The NICE guideline for CFS/ME is currently undergoing an official review but we understand the recommendation before the committee is for no action to be taken.
As stakeholders, the ME Association believes that the current guideline is not fit for purpose and that we are not being afforded a fair opportunity to help produce a better version.
We believe the guideline should be improved to reflect international biomedical research and medical opinion and the overwhelming evidence against current treatment recommendations – specifically in relation to graded exercise therapy.
We also feel recent re-analysis of PACE Trial data and growing international concern about the efficacy of this research, and those therapies it examined, should result in a reappraisal of their use in this guideline.
We are also moved by the apparent failure of secondary care to adopt the NICE diagnostic criteria and other aspects of the current guideline, including specialist provision – most notably home visits – for those severely affected.
The ME Association will be taking part in the NICE consultation process (which begins 10th July and continues for two weeks), but we wanted to offer the patient community the chance to demonstrate to NICE just how unhappy it is with the current guideline.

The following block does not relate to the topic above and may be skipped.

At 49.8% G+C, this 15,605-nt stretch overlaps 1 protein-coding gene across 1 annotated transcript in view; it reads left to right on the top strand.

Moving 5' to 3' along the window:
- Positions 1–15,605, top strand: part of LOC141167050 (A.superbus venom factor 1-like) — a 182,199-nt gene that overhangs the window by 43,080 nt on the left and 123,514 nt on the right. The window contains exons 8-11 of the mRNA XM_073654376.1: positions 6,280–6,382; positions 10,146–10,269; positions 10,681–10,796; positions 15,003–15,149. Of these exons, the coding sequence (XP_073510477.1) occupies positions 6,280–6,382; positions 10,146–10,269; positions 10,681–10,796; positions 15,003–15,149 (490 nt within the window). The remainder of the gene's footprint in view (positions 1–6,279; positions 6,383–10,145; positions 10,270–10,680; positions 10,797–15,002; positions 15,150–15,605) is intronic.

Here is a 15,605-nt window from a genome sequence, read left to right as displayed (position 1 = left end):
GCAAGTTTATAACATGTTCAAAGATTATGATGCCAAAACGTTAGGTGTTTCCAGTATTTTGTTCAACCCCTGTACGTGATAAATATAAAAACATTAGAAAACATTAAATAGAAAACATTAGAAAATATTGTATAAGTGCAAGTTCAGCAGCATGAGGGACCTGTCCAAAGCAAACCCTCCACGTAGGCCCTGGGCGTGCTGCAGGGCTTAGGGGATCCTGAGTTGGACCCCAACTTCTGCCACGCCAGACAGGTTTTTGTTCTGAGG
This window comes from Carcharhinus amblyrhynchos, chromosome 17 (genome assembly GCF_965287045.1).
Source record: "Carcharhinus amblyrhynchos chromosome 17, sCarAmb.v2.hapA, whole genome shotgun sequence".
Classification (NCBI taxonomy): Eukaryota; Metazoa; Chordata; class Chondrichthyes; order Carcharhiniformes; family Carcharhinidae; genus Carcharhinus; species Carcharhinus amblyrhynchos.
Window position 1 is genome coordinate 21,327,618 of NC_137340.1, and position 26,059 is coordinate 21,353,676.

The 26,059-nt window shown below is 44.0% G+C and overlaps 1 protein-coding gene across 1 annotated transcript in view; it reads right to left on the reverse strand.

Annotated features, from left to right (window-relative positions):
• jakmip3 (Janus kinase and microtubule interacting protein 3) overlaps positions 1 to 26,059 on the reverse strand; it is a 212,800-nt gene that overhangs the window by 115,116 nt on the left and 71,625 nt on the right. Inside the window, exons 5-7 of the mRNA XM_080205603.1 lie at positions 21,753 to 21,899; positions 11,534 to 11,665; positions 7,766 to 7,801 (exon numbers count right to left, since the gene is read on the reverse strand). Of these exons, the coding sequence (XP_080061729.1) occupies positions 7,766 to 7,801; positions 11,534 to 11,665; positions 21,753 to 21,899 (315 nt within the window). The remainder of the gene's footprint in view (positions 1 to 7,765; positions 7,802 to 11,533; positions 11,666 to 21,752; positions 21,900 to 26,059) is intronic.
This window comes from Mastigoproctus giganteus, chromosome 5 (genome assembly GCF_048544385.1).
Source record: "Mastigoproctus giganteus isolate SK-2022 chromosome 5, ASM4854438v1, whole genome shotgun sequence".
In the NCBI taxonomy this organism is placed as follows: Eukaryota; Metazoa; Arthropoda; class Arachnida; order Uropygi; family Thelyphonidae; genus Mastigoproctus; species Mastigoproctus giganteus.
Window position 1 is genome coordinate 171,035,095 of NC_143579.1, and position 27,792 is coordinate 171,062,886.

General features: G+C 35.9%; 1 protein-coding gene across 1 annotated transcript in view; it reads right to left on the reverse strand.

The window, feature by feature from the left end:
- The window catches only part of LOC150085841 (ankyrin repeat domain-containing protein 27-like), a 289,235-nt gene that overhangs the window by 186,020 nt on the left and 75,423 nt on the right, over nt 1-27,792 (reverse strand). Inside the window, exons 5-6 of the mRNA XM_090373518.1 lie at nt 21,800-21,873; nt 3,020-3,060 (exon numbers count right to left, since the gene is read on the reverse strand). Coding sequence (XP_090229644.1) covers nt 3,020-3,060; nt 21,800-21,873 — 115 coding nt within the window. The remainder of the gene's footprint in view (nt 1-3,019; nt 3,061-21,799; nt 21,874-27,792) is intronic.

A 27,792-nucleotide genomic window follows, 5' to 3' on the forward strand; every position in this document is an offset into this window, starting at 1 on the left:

Summary of our demands:
- We want a complete and proper review of the existing guideline with full stakeholder input and for it to include recognition of published and emerging international research evidence and medical opinion
- We want the NICE guideline returned to the active list where it can be reviewed every two years and be updated to reflect emerging research knowledge, until such time as stakeholders determine it to be satisfactory
- We want NICE to amend the current guideline to appropriately recognise CFS/ME as a neurological disease – in accordance with the position taken by the UK Govt. and Dept. of Health – and give more regard to characteristic physical symptoms
- We want NICE to remove Graded Exercise Therapy as the recommended treatment for patients who are moderately affected and to place an appropriate health warning against general use of this therapy in CFS/ME specialist clinics
- We want NICE to recognise that patient evidence relating to illness management indicates that ‘pacing’ is the most employed approach and for NICE to ensure it is recommended for all illness severities
- We want NICE to acknowledge that despite their guideline, clinical care and specialist provision is falling short of the standards originally expected – particularly in relation to those who are severely affected
This petition will close on Friday 21st July at 5pm.
We will then ensure it is presented to the NICE guideline committee for delivery to Sir Andrew Dillon.
This petition will be delivered to:
- Chief Executive, NICE guidance executive
Sir Andrew Dillon